2 min read

One winter quarter my freshman year of college, I took a 7am session of Psychology 101 across campus. I distinctly remember the trudge across campus in the snow and wind, wondering why I took such an early morning class during the winter.

But I loved the class, and I find myself spending more and more time digging into anthropology and psychology. There were several pieces of that class I took with me and still find myself using, including a method for efficiently solving problems with little effort.

You know when seemingly out of nowhere you’ll remember the name of that song you were trying to think of? That’s how I solve problems — and it comes from Priming.*

Basically, because you introduced the problem/stimulus of trying to figure out the name of that song, your brain was working in the background to solve the puzzle — and it was considering other stimulants/inputs around you while doing so. And even though you may not be consciously considering that puzzle at the time, when a solution is found you register it.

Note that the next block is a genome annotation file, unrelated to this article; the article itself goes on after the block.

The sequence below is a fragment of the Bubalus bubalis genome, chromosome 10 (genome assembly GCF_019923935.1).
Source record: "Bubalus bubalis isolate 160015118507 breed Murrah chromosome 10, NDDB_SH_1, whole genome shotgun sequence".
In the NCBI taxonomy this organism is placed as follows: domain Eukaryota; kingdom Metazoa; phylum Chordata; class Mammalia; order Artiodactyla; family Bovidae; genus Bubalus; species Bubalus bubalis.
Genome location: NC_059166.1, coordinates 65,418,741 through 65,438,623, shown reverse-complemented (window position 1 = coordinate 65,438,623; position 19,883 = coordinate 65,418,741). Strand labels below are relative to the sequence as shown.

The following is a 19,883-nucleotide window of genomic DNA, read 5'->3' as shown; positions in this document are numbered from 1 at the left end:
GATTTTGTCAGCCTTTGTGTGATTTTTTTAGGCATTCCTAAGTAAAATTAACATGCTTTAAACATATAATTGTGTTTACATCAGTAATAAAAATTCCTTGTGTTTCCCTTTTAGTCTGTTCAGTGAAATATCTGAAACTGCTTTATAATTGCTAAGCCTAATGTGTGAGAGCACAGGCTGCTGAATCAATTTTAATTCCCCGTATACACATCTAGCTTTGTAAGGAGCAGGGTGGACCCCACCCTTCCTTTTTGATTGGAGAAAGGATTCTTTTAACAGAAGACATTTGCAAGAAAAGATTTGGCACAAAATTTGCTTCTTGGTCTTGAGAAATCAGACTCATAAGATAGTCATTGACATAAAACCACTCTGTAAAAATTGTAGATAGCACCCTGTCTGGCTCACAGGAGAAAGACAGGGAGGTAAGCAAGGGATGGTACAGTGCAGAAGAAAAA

I intentionally prime my brain all the time. If I have a problem I need to solve (for example, a writing topic, figuring out how to access someone, creating new messaging for a page, determining a strategic response to an email) I’ll consider that problem and then move on to a different task.

Usually I’ll pick something like running, meditating, eating, cleaning, or showering. Stuff that doesn’t require much mental firepower, and doesn’t demand that I think about anything really.

More often than not, by putting myself in this pseudo-conscious headspace, I’ll have inspiration “strike” and find a solution or idea.

I find that the more I press to think of a solution, the harder time I have doing it. But by creating more space and letting thoughts come and go, I much more efficiently solve problems — and sometimes I come out of it with a good workout or clean apartment too!